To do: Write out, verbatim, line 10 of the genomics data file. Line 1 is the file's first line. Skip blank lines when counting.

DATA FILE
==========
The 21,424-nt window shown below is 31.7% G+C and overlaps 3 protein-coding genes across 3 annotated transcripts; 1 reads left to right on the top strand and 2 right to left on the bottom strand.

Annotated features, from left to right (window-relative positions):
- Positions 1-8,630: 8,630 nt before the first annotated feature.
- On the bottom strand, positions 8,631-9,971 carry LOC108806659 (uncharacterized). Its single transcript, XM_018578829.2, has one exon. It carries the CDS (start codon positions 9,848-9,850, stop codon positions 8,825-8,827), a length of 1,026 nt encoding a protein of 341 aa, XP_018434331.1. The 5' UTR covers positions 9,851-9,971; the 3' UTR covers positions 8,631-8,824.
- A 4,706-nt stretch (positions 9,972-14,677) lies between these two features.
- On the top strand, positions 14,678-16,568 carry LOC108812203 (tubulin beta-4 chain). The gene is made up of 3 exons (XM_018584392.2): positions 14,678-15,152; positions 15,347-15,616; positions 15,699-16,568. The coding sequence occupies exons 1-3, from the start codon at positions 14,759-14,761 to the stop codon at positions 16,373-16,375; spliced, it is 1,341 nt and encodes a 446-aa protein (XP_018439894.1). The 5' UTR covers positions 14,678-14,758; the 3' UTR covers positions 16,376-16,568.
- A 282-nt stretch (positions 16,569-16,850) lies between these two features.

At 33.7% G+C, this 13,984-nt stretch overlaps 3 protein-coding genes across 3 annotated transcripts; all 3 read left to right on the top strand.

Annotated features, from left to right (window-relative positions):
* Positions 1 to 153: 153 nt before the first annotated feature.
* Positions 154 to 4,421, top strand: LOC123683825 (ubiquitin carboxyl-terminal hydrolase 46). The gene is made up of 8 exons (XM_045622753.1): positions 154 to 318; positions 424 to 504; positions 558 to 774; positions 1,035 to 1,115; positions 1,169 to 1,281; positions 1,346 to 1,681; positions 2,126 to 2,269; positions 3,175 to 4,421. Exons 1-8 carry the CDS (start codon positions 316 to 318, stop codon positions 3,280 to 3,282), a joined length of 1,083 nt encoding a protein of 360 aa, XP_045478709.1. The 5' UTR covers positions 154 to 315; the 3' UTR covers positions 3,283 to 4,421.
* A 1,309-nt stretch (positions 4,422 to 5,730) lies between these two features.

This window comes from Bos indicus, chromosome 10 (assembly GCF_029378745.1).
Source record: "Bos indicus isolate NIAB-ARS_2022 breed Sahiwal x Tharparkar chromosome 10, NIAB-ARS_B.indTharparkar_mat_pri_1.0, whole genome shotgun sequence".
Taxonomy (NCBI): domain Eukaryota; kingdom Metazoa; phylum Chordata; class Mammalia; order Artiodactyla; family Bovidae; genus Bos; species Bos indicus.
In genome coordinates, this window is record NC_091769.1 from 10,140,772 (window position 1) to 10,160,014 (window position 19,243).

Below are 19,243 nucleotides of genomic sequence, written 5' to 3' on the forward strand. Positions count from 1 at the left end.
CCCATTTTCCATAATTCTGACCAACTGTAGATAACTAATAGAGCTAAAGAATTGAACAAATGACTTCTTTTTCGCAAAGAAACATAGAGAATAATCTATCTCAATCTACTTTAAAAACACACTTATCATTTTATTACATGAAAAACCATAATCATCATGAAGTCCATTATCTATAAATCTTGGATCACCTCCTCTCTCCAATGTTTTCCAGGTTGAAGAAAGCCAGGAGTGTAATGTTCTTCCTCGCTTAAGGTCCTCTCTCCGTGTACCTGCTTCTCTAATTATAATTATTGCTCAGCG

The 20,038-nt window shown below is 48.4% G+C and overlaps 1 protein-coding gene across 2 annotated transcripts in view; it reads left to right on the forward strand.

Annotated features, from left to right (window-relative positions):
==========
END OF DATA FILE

* Positions 1 to 153: 153 nt before the first annotated feature.